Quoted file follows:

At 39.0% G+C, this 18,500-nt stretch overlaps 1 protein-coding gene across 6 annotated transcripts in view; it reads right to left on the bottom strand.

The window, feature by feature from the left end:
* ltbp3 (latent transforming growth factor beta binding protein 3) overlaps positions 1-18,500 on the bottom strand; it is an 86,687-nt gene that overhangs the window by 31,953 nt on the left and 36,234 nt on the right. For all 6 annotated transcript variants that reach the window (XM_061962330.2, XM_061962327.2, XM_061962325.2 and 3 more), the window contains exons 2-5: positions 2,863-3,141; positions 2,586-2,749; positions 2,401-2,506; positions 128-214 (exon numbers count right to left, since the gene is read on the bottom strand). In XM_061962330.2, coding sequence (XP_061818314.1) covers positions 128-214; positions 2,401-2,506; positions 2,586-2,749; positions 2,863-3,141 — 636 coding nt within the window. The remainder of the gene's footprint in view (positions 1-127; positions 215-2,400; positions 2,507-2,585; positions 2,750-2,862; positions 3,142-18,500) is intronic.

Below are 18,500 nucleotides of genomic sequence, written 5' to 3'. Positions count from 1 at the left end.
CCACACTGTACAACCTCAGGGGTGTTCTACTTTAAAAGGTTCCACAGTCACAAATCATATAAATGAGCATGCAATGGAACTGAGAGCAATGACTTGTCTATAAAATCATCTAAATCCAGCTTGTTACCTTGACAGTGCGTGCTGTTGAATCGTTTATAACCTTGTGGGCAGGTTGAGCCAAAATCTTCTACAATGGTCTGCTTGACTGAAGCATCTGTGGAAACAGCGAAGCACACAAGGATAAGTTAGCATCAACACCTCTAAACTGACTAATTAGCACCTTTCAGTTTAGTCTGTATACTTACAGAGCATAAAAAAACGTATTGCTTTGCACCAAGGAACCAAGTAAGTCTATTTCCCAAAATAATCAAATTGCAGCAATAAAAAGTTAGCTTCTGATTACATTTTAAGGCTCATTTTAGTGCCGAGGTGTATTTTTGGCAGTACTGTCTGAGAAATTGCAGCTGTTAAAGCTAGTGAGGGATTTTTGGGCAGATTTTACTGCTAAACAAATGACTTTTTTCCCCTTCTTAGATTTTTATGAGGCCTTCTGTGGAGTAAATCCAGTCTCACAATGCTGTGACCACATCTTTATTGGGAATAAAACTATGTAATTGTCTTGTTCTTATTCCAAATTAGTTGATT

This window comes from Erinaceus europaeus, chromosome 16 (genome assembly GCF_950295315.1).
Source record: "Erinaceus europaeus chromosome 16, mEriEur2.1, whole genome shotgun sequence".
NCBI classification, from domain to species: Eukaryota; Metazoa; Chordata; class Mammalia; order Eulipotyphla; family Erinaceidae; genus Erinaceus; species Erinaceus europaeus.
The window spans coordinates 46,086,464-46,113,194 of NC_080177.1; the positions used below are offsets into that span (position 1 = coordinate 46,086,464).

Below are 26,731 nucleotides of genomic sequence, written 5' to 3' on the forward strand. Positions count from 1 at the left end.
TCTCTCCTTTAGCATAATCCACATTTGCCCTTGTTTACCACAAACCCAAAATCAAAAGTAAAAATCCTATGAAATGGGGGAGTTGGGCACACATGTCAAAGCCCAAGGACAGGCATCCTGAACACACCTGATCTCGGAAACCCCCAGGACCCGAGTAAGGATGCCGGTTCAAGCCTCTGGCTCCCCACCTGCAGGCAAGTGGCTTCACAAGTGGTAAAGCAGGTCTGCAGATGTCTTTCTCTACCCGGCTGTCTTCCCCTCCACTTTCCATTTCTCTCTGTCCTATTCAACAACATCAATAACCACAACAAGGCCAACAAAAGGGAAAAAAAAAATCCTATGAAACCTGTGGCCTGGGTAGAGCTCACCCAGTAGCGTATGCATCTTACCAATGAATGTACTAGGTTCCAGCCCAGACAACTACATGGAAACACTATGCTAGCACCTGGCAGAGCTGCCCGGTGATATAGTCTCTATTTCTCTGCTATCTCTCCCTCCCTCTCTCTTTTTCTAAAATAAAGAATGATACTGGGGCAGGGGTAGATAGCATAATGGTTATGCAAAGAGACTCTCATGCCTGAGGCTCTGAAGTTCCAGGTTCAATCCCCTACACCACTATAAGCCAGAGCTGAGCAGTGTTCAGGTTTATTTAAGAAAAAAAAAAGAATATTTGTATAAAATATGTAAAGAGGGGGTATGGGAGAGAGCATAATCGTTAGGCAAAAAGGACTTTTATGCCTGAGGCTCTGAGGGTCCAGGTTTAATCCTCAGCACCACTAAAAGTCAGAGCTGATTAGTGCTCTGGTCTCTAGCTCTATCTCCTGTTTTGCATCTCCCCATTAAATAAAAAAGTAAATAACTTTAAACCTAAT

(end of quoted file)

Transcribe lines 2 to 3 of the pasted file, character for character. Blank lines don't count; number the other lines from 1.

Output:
The window, feature by feature from the left end:
* ltbp3 (latent transforming growth factor beta binding protein 3) overlaps positions 1-18,500 on the bottom strand; it is an 86,687-nt gene that overhangs the window by 31,953 nt on the left and 36,234 nt on the right. For all 6 annotated transcript variants that reach the window (XM_061962330.2, XM_061962327.2, XM_061962325.2 and 3 more), the window contains exons 2-5: positions 2,863-3,141; positions 2,586-2,749; positions 2,401-2,506; positions 128-214 (exon numbers count right to left, since the gene is read on the bottom strand). In XM_061962330.2, coding sequence (XP_061818314.1) covers positions 128-214; positions 2,401-2,506; positions 2,586-2,749; positions 2,863-3,141 — 636 coding nt within the window. The remainder of the gene's footprint in view (positions 1-127; positions 215-2,400; positions 2,507-2,585; positions 2,750-2,862; positions 3,142-18,500) is intronic.